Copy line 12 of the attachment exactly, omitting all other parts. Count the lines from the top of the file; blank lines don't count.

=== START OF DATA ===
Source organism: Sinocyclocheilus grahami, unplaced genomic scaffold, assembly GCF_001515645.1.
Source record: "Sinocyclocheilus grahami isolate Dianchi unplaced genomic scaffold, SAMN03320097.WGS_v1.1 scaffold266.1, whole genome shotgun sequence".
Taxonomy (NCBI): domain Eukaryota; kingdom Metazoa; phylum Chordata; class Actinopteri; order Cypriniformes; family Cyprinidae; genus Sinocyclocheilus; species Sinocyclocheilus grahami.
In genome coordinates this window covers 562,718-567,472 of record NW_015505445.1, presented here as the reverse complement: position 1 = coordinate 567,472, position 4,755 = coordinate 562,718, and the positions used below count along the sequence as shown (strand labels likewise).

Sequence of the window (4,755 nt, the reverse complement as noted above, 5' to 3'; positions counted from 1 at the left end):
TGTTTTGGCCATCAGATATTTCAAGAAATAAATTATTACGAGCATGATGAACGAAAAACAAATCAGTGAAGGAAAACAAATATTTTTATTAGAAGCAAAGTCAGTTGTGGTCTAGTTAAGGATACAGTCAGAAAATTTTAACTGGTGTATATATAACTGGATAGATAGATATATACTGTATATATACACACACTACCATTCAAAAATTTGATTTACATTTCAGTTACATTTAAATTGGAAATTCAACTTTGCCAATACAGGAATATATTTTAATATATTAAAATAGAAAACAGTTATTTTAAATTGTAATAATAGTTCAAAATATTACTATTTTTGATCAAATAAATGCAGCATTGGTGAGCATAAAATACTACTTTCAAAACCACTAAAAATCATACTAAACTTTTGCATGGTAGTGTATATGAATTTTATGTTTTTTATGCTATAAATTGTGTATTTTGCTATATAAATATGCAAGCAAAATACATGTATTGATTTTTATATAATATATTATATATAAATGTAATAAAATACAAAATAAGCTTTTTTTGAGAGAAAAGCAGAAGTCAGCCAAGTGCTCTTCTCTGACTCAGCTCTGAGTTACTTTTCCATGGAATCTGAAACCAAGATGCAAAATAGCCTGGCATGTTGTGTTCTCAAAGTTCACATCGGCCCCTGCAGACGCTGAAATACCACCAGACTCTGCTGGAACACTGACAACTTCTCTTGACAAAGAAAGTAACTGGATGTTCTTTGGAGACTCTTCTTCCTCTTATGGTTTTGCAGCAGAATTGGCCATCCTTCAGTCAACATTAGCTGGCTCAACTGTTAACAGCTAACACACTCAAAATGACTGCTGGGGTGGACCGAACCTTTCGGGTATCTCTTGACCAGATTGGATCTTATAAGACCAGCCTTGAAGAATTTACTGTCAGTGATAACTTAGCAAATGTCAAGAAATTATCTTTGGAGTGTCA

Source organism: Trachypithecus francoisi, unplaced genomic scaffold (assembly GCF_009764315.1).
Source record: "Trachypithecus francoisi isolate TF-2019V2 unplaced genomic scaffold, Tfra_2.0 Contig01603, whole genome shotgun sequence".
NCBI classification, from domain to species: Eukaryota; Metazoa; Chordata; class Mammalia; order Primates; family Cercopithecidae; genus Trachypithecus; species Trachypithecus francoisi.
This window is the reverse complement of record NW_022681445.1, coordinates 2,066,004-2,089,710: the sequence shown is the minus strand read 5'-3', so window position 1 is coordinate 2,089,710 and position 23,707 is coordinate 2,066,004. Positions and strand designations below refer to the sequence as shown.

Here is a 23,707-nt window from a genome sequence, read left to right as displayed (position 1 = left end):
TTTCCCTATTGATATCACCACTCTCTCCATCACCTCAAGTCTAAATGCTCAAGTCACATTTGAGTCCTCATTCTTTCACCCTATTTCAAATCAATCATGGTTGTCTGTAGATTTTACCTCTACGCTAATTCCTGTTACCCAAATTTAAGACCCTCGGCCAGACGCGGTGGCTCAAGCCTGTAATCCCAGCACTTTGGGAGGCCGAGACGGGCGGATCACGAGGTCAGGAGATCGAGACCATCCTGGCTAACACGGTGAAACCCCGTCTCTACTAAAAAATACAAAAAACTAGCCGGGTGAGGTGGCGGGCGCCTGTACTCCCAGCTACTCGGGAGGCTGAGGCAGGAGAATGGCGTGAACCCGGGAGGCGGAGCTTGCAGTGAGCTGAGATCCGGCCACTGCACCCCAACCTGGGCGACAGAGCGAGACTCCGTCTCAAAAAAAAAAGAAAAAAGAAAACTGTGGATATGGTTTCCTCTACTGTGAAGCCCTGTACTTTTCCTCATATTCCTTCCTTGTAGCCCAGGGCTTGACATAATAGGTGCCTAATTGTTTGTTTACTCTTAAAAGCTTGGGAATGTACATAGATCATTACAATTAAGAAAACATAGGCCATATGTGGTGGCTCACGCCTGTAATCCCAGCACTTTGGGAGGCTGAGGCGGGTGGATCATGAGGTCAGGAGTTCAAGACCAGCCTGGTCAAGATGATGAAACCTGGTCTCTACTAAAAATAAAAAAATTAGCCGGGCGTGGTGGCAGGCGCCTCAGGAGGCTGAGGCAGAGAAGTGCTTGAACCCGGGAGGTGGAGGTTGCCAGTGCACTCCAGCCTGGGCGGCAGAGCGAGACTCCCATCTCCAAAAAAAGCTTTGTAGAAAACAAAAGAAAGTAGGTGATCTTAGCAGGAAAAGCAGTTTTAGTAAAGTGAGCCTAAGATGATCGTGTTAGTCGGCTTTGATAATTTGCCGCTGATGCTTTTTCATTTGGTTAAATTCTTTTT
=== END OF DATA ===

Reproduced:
TTTCCCTATTGATATCACCACTCTCTCCATCACCTCAAGTCTAAATGCTCAAGTCACATTTGAGTCCTCATTCTTTCACCCTATTTCAAATCAATCATGGTTGTCTGTAGATTTTACCTCTACGCTAATTCCTGTTACCCAAATTTAAGACCCTCGGCCAGACGCGGTGGCTCAAGCCTGTAATCCCAGCACTTTGGGAGGCCGAGACGGGCGGATCACGAGGTCAGGAGATCGAGACCATCCTGGCTAACACGGTGAAACCCCGTCTCTACTAAAAAATACAAAAAACTAGCCGGGTGAGGTGGCGGGCGCCTGTACTCCCAGCTACTCGGGAGGCTGAGGCAGGAGAATGGCGTGAACCCGGGAGGCGGAGCTTGCAGTGAGCTGAGATCCGGCCACTGCACCCCAACCTGGGCGACAGAGCGAGACTCCGTCTCAAAAAAAAAAGAAAAAAGAAAACTGTGGATATGGTTTCCTCTACTGTGAAGCCCTGTACTTTTCCTCATATTCCTTCCTTGTAGCCCAGGGCTTGACATAATAGGTGCCTAATTGTTTGTTTACTCTTAAAAGCTTGGGAATGTACATAGATCATTACAATTAAGAAAACATAGGCCATATGTGGTGGCTCACGCCTGTAATCCCAGCACTTTGGGAGGCTGAGGCGGGTGGATCATGAGGTCAGGAGTTCAAGACCAGCCTGGTCAAGATGATGAAACCTGGTCTCTACTAAAAATAAAAAAATTAGCCGGGCGTGGTGGCAGGCGCCTCAGGAGGCTGAGGCAGAGAAGTGCTTGAACCCGGGAGGTGGAGGTTGCCAGTGCACTCCAGCCTGGGCGGCAGAGCGAGACTCCCATCTCCAAAAAAAGCTTTGTAGAAAACAAAAGAAAGTAGGTGATCTTAGCAGGAAAAGCAGTTTTAGTAAAGTGAGCCTAAGATGATCGTGTTAGTCGGCTTTGATAATTTGCCGCTGATGCTTTTTCATTTGGTTAAATTCTTTTT